“As a pastor what I’ve done in the past and what I do here in Belfry is just like teaching folks to give — teaching them about the Cooperative Program,” Francis said. “For someone who struggles with a commitment to tithe, it’s a good way to show the benefit of doing so. And it’s a good way for a church to be giving a large percentage of their monies to missions around the world and never missing it.”

CP Mission teams from North Carolina, Oklahoma, Georgia, Florida, Texas and Montana have helped with remodeling, a sports camp and a Vacation Bible School at Mountain View, plus financial and prayer support.

But though its vision is global, the church also keeps a local focus, with such initiatives as:

— A CP Missions team led in a basketball camp last summer that attracted 28 youngsters. A Vacation Bible School two weeks later drew in about the same number — out of the 50 registered in the Belfry School District’s kindergarten through eighth-grade classes.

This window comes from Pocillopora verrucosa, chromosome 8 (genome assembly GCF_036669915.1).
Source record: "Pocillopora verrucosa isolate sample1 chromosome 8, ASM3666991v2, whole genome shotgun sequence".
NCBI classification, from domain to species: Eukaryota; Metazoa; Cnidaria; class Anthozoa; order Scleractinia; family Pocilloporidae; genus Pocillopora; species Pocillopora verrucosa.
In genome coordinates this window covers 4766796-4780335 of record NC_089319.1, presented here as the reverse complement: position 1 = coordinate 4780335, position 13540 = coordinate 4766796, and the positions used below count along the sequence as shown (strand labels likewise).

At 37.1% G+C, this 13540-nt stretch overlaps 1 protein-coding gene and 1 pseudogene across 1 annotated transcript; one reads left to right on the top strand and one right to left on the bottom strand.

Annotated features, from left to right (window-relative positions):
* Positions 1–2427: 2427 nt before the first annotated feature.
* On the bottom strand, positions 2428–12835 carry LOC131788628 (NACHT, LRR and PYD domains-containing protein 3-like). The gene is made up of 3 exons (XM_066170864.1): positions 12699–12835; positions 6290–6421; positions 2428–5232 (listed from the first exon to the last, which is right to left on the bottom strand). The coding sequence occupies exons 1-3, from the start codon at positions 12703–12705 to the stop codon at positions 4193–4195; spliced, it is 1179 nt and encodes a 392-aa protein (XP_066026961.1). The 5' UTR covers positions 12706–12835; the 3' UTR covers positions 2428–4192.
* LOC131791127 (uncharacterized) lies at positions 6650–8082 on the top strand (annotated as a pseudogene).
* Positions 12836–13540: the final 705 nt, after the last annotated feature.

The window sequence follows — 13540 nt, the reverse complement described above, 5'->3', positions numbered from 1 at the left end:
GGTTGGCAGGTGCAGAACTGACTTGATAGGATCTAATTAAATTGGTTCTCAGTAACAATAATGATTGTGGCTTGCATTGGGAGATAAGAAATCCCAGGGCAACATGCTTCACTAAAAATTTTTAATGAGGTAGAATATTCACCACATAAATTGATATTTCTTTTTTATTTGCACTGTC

— Mountain View provided a $250 scholarship for one of Belfry High School’s graduating seniors last year and plans to give two such scholarships this year.

— In the wake of the Sept. 11 tragedy, someone came up with the idea of hosting a community-wide appreciation banquet for the volunteer fire department.

— Seeing the need in the community, the suggestion was made by a member to start a food pantry. When it was learned the local senior citizens group already had a structure in place, Mountain View joined with the center to revitalize the program.

“From the beginning we have been determined that we would give to this community,” the pastor said. “That’s what the Lord did when he was here. As he went through communities, he saw the needs of people who were hurting and needy and he had compassion on them.

“The Lord has shown us dozens and dozens of times that we’re doing what he wants us to do and he’s providing for us,” Saundra Francis said.

“Our emphasis is on following the commandment of Christ found in Matthew 28:18,” pastor Francis added. “We believe we have his authority to be his witnesses in our community, state and — through the Cooperative Program — around the world.”
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(BP) photos posted in the BP Photo Library at https://www.bpnews.net. Photo titles: RAISING THE BAR, CLEAR CHOICE and MOUNTAINVIEW MUSIC.